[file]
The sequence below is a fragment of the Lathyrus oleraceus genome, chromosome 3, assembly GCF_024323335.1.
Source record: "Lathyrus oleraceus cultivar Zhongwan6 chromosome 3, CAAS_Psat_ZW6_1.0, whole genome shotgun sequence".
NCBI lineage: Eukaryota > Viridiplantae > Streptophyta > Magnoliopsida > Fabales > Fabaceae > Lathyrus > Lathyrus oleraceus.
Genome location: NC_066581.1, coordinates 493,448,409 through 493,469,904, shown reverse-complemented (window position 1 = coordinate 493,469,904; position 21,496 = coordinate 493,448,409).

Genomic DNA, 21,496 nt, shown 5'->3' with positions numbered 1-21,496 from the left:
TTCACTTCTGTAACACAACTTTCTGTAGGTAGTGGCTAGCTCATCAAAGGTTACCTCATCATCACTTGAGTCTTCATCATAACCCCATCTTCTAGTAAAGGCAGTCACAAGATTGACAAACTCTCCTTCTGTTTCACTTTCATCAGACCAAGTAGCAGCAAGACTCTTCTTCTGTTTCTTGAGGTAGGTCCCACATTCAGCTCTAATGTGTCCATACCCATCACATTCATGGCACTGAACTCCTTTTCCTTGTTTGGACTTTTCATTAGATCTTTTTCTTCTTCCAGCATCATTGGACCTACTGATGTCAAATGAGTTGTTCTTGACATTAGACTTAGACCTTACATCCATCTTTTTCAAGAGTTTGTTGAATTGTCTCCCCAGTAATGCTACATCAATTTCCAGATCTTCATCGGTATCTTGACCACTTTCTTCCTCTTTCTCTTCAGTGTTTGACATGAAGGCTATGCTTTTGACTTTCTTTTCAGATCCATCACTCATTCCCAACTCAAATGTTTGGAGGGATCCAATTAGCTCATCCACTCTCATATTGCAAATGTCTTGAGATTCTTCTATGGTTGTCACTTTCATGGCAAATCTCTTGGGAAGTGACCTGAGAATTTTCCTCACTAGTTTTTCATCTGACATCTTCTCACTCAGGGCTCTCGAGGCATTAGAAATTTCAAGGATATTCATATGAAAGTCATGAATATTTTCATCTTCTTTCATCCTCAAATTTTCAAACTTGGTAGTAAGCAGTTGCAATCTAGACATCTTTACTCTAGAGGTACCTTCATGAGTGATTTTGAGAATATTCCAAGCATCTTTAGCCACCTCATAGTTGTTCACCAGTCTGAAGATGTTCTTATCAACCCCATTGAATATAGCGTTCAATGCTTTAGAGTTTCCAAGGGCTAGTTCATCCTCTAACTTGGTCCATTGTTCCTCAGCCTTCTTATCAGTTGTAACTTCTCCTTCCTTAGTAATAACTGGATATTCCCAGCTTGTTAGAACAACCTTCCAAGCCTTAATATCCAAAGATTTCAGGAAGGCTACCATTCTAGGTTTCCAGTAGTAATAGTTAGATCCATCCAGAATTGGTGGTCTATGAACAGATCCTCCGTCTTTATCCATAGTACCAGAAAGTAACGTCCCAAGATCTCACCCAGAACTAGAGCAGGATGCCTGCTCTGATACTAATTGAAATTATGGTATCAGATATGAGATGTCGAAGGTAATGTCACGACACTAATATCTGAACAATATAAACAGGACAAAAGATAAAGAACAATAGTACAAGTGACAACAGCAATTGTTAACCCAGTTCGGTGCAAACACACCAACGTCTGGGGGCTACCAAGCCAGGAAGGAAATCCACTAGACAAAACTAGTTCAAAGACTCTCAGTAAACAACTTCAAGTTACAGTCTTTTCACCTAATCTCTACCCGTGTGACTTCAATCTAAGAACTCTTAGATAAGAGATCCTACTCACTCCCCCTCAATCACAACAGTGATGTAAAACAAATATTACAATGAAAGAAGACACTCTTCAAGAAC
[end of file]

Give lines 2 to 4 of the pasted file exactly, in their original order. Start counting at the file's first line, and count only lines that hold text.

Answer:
Source record: "Lathyrus oleraceus cultivar Zhongwan6 chromosome 3, CAAS_Psat_ZW6_1.0, whole genome shotgun sequence".
NCBI lineage: Eukaryota > Viridiplantae > Streptophyta > Magnoliopsida > Fabales > Fabaceae > Lathyrus > Lathyrus oleraceus.
Genome location: NC_066581.1, coordinates 493,448,409 through 493,469,904, shown reverse-complemented (window position 1 = coordinate 493,469,904; position 21,496 = coordinate 493,448,409).